Based on French poet and playwright Victor Hugo’s novel, the musical version of “Les Misérables” debuted on the Great White Way in 1987 and is the fourth longest-running Broadway show in history.
Millions of people have fallen in love with the story of Jean Valjean, who is released from prison after having served 19 years for stealing a loaf of bread. He breaks his parole in hopes of starting a new life, but is relentlessly pursued by police inspector Javert, who refuses to believe Valjean can change his ways. Finally, during the Paris student uprising of 1832, Javert must confront his ideals after Valjean spares his life and saves that of the student revolutionary Marius, who has captured the heart of Valjean’s adopted daughter, Cosette.
Last year’s blockbuster film adaptation starring Hugh Jackman, Russell Crowe and Anne Hathaway, introduced Hugo’s epic story to a whole new audience.
Barter hopes to do the same with its production, which features a cast of 26 actors and a six-piece, on-stage musical ensemble who will perform all the show’s iconic songs, including “I Dreamed a Dream,” “On My Own” and “One Day More.”
“We want to make you forget every other production of ‘Les Mis’ you’ve ever seen,” said Richard Rose, the show’s director and Barter’s producing artistic director. “At Barter, we tell stories better than anyone. In rehearsals, we are getting to the heart of this story, which is essentially about love. The main characters discovers that ‘to love another person is to see the face of God.’ What is more important than love and compassion?”
This past Sunday, the show’s musical ensemble — featuring two keyboards, a trombone, trumpet, French horn and percussion, all under the baton of musical director Lee Harris — united with the cast for the first time before the entire production moved onto the main stage for technical rehearsal week.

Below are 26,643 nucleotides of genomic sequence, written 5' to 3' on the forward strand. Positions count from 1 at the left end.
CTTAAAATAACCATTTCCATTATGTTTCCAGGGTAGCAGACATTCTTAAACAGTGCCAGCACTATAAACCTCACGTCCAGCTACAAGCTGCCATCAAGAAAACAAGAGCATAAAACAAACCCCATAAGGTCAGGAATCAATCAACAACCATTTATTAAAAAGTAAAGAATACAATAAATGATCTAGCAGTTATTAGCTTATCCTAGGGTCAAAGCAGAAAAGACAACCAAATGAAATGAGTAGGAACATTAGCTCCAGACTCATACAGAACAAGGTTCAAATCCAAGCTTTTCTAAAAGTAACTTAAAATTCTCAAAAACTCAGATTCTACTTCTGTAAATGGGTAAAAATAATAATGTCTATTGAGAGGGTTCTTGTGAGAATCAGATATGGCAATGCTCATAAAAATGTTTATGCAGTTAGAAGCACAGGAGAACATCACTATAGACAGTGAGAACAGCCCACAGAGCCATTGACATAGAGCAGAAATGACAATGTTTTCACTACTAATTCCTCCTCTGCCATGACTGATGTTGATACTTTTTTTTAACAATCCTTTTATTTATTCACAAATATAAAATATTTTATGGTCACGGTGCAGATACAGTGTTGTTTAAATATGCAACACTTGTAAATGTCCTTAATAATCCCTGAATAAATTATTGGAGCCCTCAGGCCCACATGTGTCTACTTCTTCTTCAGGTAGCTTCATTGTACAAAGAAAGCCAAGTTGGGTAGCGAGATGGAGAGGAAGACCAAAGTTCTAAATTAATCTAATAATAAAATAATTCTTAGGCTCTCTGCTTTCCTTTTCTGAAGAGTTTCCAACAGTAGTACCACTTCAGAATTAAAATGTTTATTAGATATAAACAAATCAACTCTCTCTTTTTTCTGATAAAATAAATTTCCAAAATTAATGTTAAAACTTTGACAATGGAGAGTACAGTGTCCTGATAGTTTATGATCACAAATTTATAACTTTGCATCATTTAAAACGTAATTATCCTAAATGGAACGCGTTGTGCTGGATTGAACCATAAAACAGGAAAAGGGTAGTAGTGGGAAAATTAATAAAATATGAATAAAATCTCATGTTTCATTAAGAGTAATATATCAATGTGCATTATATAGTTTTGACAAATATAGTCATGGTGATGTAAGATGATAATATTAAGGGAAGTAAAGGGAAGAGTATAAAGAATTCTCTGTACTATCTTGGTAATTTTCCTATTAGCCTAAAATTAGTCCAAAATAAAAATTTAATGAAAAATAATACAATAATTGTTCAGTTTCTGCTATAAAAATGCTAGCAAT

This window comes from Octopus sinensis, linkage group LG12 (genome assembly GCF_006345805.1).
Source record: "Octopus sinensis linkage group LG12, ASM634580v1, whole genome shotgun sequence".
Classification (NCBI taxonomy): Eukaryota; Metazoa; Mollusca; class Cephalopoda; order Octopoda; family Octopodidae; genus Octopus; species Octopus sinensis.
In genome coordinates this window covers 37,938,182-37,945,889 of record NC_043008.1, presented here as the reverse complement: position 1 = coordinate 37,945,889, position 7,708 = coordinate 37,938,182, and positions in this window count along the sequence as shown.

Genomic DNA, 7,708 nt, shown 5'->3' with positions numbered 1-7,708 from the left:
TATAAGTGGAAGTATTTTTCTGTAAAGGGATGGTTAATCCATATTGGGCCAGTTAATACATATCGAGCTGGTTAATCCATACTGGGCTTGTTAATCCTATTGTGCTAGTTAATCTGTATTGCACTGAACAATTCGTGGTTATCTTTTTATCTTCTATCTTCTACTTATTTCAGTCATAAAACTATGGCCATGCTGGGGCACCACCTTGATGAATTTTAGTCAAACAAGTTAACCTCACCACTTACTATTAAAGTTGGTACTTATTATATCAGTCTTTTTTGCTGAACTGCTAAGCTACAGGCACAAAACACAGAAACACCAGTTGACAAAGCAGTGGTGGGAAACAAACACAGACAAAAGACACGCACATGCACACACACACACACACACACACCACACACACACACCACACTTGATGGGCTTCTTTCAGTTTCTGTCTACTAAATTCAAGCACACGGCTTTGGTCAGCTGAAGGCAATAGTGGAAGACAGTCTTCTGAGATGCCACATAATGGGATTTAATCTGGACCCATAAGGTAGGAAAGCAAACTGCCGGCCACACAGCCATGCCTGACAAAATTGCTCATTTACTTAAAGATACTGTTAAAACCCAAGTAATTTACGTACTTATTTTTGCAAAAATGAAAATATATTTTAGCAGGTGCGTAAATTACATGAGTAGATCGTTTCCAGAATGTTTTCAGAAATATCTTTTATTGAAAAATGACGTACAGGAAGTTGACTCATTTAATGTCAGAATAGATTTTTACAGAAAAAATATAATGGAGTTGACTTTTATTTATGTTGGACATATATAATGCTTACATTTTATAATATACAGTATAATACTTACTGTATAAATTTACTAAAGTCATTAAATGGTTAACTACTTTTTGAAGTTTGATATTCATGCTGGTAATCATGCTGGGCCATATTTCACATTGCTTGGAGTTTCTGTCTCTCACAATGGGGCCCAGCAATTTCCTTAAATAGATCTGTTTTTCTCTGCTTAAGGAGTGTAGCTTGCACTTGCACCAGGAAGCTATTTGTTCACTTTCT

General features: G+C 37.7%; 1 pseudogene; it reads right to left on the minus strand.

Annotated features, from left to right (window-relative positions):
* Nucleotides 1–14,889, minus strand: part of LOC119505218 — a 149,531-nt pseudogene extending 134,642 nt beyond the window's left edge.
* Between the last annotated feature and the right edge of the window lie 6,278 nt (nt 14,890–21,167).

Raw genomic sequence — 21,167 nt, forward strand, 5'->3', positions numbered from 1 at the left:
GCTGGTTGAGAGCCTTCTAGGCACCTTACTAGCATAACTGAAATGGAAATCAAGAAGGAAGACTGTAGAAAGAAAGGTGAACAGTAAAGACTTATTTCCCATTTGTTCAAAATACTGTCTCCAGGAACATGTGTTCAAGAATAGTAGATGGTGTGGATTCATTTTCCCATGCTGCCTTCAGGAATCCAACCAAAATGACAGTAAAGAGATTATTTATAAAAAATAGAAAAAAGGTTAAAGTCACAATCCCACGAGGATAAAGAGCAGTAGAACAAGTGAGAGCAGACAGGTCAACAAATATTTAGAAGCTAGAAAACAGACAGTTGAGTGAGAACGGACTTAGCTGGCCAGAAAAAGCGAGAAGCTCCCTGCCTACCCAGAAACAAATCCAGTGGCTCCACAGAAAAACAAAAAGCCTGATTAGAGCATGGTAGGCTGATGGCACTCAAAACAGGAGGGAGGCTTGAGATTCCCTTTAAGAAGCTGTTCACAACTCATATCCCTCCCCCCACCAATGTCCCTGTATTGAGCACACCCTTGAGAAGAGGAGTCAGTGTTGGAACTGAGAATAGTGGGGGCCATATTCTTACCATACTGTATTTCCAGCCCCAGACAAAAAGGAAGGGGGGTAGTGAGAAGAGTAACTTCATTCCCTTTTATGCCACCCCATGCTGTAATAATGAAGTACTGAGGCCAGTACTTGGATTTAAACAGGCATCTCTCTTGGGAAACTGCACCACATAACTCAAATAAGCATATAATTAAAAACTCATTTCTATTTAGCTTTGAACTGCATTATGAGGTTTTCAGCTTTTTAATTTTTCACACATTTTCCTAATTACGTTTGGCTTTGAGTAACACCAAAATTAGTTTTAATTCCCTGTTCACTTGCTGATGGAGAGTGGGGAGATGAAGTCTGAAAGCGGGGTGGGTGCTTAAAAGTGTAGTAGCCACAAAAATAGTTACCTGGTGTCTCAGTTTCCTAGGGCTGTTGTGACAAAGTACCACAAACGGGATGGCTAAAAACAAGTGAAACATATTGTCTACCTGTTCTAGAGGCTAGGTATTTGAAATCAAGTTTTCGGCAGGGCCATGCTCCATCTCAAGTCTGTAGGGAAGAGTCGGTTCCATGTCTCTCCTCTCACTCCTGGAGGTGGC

Dale F. Jordan designed the show’s elaborate set, inspired by a piece of French sculpture marking the grave of Jean-Baptiste Alphonse Baudin, a young student who died during the French Revolution.
The centerpiece of his creation is a giant head, measuring more than 16 feet long, 10 feet deep and 7 feet tall, and weighing between 1,200 and 1,500 pounds. Barter’s technical director, Mitchell L. Critel, and his team constructed the head out of steel, wood and two semi-truck loads of Styrofoam.
Amanda Aldridge, Barter’s resident costume designer and choreographer, teamed up with costume shop manager Adrienne Webber and her team to outfit the cast in period attire.
The cast includes Pat McRoberts as Jean Valjean; Rick McVey as Inspector Javert; Hannah Ingram as Fantine; Holly Williams as Cosette; Michael Poisson and Erin Parker as Monsieur and Madame Thenardier; Stephen Scott Wormley as Marius; Abbey C. Elliott as Eponine; and Justin Tyler Lewis as Enjolras. Virginia Pillion, Ginny Osborne and Haley Keene will alternate in the role of Young Cosette. Keene and Osborne will also share the role of Young Eponine. Caedmon Oakes and Cooper Woodard will alternate as Gavroche.
Ensemble members are David Alford, Parris Cromer, Nick Koesters, Alex Pearlman, Wendy Piper, Andrew Slane, Paris Bradstreet, Bob Payne, Kristy Bissell, Emily Grove, Micah Hein and Zacchaeus Kimbrell.
The orchestra features Lee Harris and Steve Sensenig on keyboard; Jerry Greene on percussion; Roxanne Haskill (until July 28) and Mary Dave Blackwell (beginning July 31) on French horn; Shane Ladd on trumpet and Joseph Winstead on trombone.
Performances will continue on Barter’s Main Stage through Aug. 11.
Tickets are $37, $41, $44. Pay What You Can Day is Sunday, June 2 at the 3 p.m. performance; reservations will not be accepted. Barter is also offering $10 Tuesdays for all college students, faculty and staff.
For tickets or more information, call (276) 628-3991 or visit www.bartertheatre.com.
Fans can find more behind-the-scenes information at barterdoeslesmis.blogspot.com.